31 May 2021, by MIN-Dekanat
Photo: flickr/Brian Gratwicke (https://www.flickr.com/photos/briangratwicke/5414973624)
A gene duplication leads to frogs of the genus Leptodactylus being resistant to certain poisons. This was discovered by an international research team with the participation of the Department of Biology at Universität Hamburg. The results show that the study of gene duplicates can help identify important genetic interactions.
Gene duplication is a powerful tool in evolution because it creates a copy of the gene without harmful effects for the organism. The additional copy serves as a safety backup of the genetic material, allowing the other copy to more freely mutate and possibly gain a new function. In a study, scientists from the Department of Biology at Universität Hamburg have now investigated the evolution of a gene duplication in frogs of the genus Leptodactylus and thus deciphered the mechanism that led to a specialised adaptation in the animals that makes them resistant to cardiotonic steroids. The frogs feed on toads, which use these poisons as a defence against predators.
For the study, the research team analysed genetic material from different species of Leptodactylus and found that a duplication of the gene ATP1A1 in the ancestor of these frogs led to their resistance. ATP1A1 codes an enzyme (ATPase) that is vital for all animal cells: the sodium-potassium pump (or Na+K+-ATPase). "What was striking was that all species shared twelve amino acid changes in the duplicated gene that were not found in the original gene," says Prof. Dr. Susanne Dobler from the Department of Biology and co-author of the study.
The DNA patterns further revealed that outside of these twelve changes, everything else had remained very similar over tens of millions of years between the original and duplicated gene. The team found that this similarity was caused by a molecular mechanism that restricts the evolution of gene duplicates by working to keep duplicated genes identical (known as non-allelic gene conversion). Further analyses by the researchers revealed that the twelve changes managed to escape this homogenizing force through the opposing power of natural selection – the twelve changes are important for the survival of the frogs.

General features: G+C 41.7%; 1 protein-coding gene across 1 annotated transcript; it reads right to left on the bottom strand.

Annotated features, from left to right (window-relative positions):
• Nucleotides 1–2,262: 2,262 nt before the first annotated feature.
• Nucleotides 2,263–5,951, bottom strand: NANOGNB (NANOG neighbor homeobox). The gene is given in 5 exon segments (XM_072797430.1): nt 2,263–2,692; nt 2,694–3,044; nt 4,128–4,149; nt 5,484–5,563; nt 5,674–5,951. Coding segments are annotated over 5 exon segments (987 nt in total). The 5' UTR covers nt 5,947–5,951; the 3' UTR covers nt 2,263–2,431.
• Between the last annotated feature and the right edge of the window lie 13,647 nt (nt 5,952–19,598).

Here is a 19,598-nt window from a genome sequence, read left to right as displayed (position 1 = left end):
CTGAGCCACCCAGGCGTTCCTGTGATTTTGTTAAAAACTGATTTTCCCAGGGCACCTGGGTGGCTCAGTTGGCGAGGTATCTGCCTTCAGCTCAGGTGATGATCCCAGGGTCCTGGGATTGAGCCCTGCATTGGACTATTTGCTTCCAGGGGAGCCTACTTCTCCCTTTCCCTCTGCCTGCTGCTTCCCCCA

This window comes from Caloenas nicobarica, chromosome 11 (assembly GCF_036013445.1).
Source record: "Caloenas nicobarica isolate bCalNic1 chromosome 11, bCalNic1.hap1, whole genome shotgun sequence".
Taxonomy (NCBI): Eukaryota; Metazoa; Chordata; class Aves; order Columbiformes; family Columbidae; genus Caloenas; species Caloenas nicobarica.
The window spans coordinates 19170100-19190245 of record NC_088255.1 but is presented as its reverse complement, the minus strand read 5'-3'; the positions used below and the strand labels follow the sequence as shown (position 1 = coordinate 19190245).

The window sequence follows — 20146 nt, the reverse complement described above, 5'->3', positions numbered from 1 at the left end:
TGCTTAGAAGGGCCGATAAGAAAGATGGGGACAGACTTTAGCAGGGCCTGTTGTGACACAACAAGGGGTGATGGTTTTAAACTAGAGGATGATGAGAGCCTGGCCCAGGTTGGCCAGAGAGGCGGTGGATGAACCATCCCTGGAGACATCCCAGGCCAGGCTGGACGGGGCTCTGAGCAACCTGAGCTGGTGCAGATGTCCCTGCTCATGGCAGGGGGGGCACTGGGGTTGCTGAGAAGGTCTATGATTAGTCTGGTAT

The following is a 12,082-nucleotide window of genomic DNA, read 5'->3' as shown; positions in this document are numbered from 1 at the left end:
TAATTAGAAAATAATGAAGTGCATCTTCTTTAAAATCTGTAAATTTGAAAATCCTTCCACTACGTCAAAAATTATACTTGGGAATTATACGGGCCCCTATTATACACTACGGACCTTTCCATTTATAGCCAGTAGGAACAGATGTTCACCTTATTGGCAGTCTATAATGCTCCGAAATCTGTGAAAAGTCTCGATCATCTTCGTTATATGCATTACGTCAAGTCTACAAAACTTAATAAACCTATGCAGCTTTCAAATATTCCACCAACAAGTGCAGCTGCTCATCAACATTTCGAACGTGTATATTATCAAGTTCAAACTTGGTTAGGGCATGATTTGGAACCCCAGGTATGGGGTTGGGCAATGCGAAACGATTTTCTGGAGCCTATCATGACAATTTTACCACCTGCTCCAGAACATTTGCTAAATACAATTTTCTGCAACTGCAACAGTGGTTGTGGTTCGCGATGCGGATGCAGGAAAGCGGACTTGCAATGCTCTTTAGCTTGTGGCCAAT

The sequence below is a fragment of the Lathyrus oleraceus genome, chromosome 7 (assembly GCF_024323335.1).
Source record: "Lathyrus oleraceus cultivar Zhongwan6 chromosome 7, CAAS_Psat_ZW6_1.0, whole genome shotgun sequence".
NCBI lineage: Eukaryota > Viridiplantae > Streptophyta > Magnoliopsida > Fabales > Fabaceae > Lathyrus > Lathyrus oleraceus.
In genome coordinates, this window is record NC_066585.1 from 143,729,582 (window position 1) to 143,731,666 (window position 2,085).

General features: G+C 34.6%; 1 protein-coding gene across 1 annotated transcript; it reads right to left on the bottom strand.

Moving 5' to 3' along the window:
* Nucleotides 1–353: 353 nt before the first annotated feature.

Two of these so-called amino acid substitutions are known to produce resistance to cardiotonic steroids. The toxins affect the sodium-potassium pumps by deactivating them. In the worst case, this can be fatal for the hunters. "Because the frogs are known to feed on toads, it makes perfect sense that they have a copy of this gene that makes them resistant to the toxins," says Dr. Shabnam Mohammadi, co-author of the study, who is currently doing research in the Department of Biology with Prof. Dr. Dobler. "This is a textbook example of what is known as neofunctionalisation, where a gene acquires a new function after a duplication event." In this case, a new function evolved between a resistant gene copy, called the R copy, and a copy that retained the original susceptibility, the S copy.
However, protein engineering experiments and functional assays also revealed that the two amino acid substitutions come at a high price: When added both individually and together to the S protein, they drastically reduce the activity of the enzyme (Na+K+-ATPase). The resistance-promoting substitutions thus offer an advantage at the expense of enzyme function. "This is where the functional importance of the other ten substitutions becomes apparent," says Mohammadi. "Because when we added the ten amino acid substitutions together with the two resistance-producing substitutions, the enzyme activity was rescued."
The two substitutions increase the frogs' toxin resistance, while the additional ten substitutions support ATPase activity. The scientists' results show how studying the genetic signals of evolution can help trace important functional changes underlying adaptations.